> its performance with more than one person aboard made it truly unsafe in
> western traffic. The gearing was such that the driver was constantly
> busy clutching and shifting, and there was no power brakes or power
> steering, so operator functions became a serious distraction. Of course,
> air conditioning was a matter of cranking down the windows.
>


I'm not aware of the 1200 having safety issues due to the lack of power.

It was an economy car that measured up to the manufacturer's claims. The
lack of power steering, (It did have power brakes as is with most cars
with disk brakes), on a car so light is also a non issue.

Oh, A/C was indeed an option as well.


> That model was not available in California, and did not have a catalytic
> converter. Further, according to the ad, the version with auto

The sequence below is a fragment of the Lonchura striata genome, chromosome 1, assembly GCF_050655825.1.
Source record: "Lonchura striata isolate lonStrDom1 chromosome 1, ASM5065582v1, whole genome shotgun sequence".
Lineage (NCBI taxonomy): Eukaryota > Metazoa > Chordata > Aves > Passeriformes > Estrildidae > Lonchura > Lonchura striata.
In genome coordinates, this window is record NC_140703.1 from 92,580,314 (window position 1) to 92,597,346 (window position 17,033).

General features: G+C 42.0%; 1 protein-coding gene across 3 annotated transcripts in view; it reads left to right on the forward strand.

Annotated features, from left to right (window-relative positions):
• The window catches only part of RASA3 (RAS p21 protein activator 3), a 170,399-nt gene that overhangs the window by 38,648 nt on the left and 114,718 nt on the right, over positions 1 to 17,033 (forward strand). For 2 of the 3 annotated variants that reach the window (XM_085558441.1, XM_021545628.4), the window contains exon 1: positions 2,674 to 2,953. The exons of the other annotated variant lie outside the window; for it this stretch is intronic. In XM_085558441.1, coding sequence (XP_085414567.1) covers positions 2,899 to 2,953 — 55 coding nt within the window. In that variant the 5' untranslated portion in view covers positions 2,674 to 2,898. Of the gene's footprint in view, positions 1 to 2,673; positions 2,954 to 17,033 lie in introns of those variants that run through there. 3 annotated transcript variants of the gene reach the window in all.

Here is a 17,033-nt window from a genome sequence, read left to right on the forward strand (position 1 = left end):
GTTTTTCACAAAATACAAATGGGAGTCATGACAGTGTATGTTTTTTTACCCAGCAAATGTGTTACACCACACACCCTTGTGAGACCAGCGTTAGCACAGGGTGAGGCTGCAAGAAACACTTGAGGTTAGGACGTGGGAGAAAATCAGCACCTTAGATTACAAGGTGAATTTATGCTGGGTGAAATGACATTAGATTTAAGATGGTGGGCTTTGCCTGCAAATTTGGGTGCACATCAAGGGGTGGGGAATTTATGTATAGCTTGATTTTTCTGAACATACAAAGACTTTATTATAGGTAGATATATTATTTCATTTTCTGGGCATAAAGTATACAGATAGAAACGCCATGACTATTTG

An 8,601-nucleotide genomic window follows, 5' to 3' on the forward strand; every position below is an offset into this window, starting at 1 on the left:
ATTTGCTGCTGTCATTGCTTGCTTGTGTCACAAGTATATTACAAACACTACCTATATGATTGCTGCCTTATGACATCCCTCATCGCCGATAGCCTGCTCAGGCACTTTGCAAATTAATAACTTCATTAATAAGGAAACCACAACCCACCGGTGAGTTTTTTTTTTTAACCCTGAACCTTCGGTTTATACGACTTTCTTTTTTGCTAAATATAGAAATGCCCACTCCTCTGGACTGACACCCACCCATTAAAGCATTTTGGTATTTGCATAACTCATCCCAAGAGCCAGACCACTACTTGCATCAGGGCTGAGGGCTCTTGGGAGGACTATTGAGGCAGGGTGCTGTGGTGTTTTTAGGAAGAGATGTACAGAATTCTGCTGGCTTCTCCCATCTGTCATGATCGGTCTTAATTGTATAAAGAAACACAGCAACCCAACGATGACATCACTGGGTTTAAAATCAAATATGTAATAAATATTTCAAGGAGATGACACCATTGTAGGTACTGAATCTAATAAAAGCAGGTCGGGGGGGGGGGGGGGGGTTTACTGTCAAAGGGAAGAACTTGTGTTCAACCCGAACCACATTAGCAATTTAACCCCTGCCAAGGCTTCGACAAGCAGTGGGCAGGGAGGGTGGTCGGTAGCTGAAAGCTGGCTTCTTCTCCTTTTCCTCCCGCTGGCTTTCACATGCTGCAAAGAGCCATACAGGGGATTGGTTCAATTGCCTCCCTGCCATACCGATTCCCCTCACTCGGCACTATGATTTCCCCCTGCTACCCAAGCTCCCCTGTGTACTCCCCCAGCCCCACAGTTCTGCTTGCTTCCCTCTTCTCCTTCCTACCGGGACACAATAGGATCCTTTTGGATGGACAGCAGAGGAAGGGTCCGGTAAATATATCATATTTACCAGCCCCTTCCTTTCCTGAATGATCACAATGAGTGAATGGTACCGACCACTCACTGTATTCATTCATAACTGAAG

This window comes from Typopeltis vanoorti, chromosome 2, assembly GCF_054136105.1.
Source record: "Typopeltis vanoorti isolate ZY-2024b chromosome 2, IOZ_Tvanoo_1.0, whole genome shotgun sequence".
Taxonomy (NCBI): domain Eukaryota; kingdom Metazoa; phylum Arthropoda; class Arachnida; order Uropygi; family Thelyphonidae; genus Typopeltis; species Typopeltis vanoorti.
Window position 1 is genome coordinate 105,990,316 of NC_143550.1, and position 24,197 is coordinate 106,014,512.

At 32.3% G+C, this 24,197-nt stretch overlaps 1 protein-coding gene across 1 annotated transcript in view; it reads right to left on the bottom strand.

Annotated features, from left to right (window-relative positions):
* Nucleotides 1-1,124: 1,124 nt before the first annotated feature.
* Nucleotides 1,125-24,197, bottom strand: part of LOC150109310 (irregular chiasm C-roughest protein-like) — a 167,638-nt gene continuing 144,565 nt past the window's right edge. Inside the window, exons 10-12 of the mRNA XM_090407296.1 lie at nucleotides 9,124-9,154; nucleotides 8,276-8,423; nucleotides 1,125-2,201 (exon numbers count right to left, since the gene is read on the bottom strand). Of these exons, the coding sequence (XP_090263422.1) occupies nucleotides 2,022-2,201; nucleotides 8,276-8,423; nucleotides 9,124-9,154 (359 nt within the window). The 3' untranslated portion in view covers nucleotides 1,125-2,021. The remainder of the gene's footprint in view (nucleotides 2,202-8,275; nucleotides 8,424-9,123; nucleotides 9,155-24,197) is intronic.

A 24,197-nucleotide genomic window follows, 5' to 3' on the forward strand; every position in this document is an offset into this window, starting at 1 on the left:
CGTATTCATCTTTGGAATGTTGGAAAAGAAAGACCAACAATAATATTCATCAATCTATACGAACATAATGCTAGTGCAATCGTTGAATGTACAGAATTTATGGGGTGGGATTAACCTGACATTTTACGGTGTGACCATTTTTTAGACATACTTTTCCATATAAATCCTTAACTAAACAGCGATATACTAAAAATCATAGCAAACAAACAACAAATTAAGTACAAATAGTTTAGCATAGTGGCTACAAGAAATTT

> transmission got 30mpg on the highway.
>
> Honda (among the best of all car makers, in my opinion) would not hold
> up that 1.2L '78 as an example of its engineering prowess.
>


Wrong again.

The 1200 evolved into the 1300 CVCC of which the '82/83 models got
nearly 60 mpg highway and 43 mpg in town. I know, I have one!


> It's truly a wonderful example of how far technology has moved in the
> last thirty years. The Honda Fit is, I suppose, today's equivalent...


Yeah, cars have gotten bigger and get worse mileage and are not user
friendly with regard to maintennace.

Yep, enjoy your trip in fantasy land...

JT



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  #8 (permalink)  
Old 21 Aug 2007, 11:36 pm
Gordon McGrew
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Posts: n/a